For that reason, while developing the foundation in her image, Ty and Cathy chose to use the immense funds they had raised to support women’s athletics as a means to spread their message.

         Donations come in many forms from the Burns family. All recipients of donations from Ty and Cathy’s foundation are asked only one thing: to, in some way, shape or form, get the word out about the symptoms of ovarian cancer.

         The main goal of the foundation is to get the information about ovarian cancer out to as many people as possible. The University of Maine, Cathy’s alma mater, wrote an article about Brittany and the foundation that went out to 270,000 people. Originally, the plan was to reach 1 million student-athletes and raise their awareness of ovarian cancer. Thus far, the foundation has shared its message with just under 3 million.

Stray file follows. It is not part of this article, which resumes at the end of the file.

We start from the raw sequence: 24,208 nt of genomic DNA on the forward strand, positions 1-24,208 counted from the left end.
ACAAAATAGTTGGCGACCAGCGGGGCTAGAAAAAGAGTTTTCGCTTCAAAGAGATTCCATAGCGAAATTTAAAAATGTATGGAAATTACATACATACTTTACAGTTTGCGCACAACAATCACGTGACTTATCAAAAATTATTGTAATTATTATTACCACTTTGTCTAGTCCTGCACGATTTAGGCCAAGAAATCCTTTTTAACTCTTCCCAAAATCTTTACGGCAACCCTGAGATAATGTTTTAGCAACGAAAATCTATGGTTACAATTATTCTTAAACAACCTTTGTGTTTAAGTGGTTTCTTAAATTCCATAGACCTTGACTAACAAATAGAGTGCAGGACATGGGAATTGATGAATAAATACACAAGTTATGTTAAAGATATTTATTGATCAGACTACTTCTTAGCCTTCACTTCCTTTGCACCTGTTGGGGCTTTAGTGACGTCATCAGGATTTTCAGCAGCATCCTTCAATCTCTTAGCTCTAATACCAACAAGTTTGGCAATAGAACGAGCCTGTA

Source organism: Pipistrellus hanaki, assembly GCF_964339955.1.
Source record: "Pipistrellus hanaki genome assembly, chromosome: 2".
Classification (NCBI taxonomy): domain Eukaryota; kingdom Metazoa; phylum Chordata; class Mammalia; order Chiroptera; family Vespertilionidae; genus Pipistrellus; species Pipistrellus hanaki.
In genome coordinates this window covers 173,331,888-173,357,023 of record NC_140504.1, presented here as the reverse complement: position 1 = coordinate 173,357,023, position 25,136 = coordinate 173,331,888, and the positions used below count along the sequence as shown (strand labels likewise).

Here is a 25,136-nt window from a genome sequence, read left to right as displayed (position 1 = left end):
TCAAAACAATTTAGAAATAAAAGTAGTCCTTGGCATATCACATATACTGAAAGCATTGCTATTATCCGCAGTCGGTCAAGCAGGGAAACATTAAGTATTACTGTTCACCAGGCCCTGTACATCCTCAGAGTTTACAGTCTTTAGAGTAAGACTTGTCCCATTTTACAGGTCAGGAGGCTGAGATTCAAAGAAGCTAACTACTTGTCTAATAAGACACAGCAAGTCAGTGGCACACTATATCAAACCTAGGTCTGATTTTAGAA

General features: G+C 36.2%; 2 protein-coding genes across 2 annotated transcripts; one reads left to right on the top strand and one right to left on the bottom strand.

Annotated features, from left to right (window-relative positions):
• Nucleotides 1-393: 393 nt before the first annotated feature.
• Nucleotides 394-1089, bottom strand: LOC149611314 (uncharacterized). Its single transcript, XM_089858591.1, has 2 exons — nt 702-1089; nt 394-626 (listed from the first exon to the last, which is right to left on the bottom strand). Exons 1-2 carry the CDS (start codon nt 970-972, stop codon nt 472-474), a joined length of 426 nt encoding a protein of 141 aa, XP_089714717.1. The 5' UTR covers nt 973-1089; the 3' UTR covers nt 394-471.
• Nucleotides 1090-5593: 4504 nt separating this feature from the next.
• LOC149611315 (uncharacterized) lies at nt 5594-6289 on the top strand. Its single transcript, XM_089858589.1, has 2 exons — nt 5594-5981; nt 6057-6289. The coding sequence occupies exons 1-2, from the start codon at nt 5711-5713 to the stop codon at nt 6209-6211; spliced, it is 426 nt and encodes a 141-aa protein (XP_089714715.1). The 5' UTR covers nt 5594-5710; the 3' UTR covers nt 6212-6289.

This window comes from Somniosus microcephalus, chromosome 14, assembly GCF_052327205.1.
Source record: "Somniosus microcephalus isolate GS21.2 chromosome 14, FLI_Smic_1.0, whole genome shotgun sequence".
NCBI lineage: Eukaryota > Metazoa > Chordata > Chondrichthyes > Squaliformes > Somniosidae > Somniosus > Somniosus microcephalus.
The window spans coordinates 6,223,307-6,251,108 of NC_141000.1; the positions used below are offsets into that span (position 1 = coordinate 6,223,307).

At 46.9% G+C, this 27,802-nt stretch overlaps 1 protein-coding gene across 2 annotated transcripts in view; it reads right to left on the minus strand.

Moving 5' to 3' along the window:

Around 21,000 Americans are diagnosed with ovarian cancer every year, and around 14,000 of those lose their battle. The best chance for doctors to be able to save someone is to get an early diagnosis and begin treatment as soon as possible. The Burns family is all too aware of this and is working unbelievably hard in the hopes of saving even one young woman’s life.

         “We like to tell these people that there’s a good chance they’re going to have a friend, girlfriend, partner, sister, mother, aunt or somebody in their lives who’s going to have these symptoms, and they’re going to be able to say, ‘OK, wait a minute.’”

         This information is extremely important for people to have, and, thus far, it seems people at colleges and on these teams are really taking the message seriously. At UNC, the Burnses met, via Zoom, with the women’s rowing team to deliver their message. The girls were so engaged and invested in learning, and that was demonstrated by both the quantity and quality of questions they asked.

         Ty and Cathy are doing everything in their power to get as many people to hear their message as possible, even when it is difficult for them emotionally. To constantly relive the trauma they experienced in dealing with the loss of their daughter by telling her story is not easy on the family, but, ultimately, they know it is what Brittany would have wanted them to do.